Panettone or pandoro? Every year in Italy it’s open war at Christmas, but the same doesn’t happen in the rest of Europe. Each nation (and in some cases region) has its own peculiarities, traditions and – of course! – its favourite Christmas sweets.
Today we discover some of the best-loved!
In England and Ireland (as well as in other Commonwealth countries), Christmas Pudding is eaten (as the name suggests!) at Christmas. It’s a pudding containing all the ingredients that were once considered precious: dried and candied fruit, spices and brandy (or rum).
Tradition dictates that it should be prepared at the beginning of Advent and eaten only on Christmas Day, soaked in warm brandy and briefly set alight as it’s brought to the table. It’s served with a spoonful of custard, clotted cream, or any other type of sweet cream.
In Germany, the favourite dessert is Stollen (Christollen or Weihnachtsstollen), made from a soft dough with cinnamon, ginger, dried fruit (mainly almonds), sultanas and candied fruit. The original Dresden version (the Dresdner Christstollen) is protected by PGI status, based on precise ingredients and method of production; in the rest of the country there are many regional variants such as the addition of marzipan.
A very similar recipe also exists in the Netherlands: Kerststol. This sweet bread is filled with almond paste, sultanas and candied orange and lemon peel.
In both the Netherlands and Belgium we often find Speculoos (or Speculaas), spiced biscuits associated with St Nicholas Day (6 December). This tradition is similar in Sweden, where at Christmas they enjoy Pepparkakor, biscuits with ginger, cinnamon and cloves, and Lussekatter, sweet rolls with saffron and sultanas.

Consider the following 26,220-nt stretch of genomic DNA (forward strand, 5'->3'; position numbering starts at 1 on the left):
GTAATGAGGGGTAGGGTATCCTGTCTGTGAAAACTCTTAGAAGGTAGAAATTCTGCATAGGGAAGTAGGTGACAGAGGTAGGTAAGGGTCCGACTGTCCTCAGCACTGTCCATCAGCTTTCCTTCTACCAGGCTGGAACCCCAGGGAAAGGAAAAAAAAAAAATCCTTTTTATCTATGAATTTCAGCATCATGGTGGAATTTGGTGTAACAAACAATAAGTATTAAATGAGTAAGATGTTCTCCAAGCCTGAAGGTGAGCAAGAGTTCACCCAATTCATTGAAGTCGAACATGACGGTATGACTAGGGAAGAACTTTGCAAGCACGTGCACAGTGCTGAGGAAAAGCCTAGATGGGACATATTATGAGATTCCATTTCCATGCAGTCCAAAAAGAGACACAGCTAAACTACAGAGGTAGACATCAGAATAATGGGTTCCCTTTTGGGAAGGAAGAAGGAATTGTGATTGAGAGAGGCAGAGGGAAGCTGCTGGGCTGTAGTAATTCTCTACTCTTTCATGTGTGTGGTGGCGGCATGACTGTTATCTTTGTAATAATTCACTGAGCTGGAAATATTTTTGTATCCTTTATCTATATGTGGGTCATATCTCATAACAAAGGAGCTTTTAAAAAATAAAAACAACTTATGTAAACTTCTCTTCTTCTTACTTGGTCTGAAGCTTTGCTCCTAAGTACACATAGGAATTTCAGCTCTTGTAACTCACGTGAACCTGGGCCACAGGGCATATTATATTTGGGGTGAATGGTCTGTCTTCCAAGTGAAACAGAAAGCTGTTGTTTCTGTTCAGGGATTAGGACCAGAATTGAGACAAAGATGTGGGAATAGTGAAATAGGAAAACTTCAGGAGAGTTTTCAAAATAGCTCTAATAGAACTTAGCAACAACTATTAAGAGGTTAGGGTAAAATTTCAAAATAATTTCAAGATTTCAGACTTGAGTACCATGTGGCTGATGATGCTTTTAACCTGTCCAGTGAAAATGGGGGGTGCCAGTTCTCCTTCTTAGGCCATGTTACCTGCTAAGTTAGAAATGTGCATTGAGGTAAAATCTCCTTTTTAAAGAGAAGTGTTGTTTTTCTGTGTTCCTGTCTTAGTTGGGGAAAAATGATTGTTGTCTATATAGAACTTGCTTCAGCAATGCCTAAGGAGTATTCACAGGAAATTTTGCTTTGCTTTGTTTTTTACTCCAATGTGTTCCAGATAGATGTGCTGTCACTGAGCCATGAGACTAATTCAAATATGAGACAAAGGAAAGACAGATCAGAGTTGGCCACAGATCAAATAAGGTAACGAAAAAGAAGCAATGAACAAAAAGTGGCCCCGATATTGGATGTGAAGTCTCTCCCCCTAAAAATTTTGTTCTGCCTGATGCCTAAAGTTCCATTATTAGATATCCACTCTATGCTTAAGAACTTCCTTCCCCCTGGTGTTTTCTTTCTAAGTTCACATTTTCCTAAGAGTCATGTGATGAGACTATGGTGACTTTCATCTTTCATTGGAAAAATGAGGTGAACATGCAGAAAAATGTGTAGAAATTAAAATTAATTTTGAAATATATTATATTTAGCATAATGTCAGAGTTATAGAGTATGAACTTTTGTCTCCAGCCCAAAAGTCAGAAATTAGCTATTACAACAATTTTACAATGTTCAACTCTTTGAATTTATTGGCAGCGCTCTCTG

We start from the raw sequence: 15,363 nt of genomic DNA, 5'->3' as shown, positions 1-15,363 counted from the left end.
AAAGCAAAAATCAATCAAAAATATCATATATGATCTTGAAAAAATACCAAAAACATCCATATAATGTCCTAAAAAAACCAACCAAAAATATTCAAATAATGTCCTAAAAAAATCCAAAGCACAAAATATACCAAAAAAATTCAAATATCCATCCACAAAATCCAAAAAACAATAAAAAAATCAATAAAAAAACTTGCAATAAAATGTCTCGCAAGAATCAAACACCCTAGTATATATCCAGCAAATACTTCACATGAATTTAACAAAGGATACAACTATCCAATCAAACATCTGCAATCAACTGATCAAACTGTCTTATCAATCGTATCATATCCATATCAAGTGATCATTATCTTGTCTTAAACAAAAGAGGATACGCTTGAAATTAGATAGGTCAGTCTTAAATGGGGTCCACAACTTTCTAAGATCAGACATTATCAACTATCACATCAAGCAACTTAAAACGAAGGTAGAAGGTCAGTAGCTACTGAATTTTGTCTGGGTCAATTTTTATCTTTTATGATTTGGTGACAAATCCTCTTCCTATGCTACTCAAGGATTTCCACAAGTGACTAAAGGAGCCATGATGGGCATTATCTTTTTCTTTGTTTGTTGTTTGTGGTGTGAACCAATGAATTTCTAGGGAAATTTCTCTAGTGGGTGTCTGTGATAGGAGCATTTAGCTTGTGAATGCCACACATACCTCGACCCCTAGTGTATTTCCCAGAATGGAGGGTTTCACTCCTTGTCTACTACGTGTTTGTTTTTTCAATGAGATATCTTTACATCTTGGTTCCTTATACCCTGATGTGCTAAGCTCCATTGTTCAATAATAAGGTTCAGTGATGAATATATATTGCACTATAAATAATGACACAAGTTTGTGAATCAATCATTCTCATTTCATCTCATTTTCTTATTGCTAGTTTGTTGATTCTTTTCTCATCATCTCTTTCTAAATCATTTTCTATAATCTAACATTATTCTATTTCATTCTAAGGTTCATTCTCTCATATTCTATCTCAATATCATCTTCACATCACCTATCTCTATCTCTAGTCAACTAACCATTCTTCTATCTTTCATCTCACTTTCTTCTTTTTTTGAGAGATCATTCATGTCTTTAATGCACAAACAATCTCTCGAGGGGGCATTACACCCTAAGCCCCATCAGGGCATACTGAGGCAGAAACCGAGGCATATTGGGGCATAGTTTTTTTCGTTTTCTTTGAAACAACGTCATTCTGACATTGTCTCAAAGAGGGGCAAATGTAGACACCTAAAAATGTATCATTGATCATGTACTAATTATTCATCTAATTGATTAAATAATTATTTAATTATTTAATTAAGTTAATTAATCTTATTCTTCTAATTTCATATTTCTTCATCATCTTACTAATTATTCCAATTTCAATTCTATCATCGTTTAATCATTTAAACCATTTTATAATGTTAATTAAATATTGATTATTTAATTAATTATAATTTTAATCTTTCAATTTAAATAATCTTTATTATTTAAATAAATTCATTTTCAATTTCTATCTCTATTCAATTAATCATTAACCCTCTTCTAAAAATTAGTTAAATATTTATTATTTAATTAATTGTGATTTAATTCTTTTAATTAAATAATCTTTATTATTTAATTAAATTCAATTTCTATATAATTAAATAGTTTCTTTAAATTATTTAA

In France it is called Galette des Rois, in Spain Rosco de Reyes, in Portugal Bolo Rei: ‘the Three King’s cake’ unites three European nations, albeit with their own variations.
Galette des rois is a frangipane cake that can be filled with cream (pastry or chocolate), jam or seasonal fruit. Roscón de Reyes and the Bolo Rei have a similar dough but shaped like a doughnut and differ from each other in that the Spanish version is flavoured with orange blossom water, while the Portuguese variety contains sultanas, dried fruit and candied fruit. Both are often filled with whipped cream.
In Poland, the same cake is served both at Christmas and Easter: Makowiec is a kind of strudel filled with poppy seeds (which according to tradition bring good luck), walnuts and sometimes sultanas. The same cake in Hungary is called Bejgli and sometimes contains a filling of chestnut cream and a dash of rum. In Ukraine, on the other hand, we find Perekladanets, made from a similar dough but served in the form of layered cakes, similar to our Italian Diplomatica.
In short, every place has its own Christmas cake. Of one thing we are sure: we would like to try them all!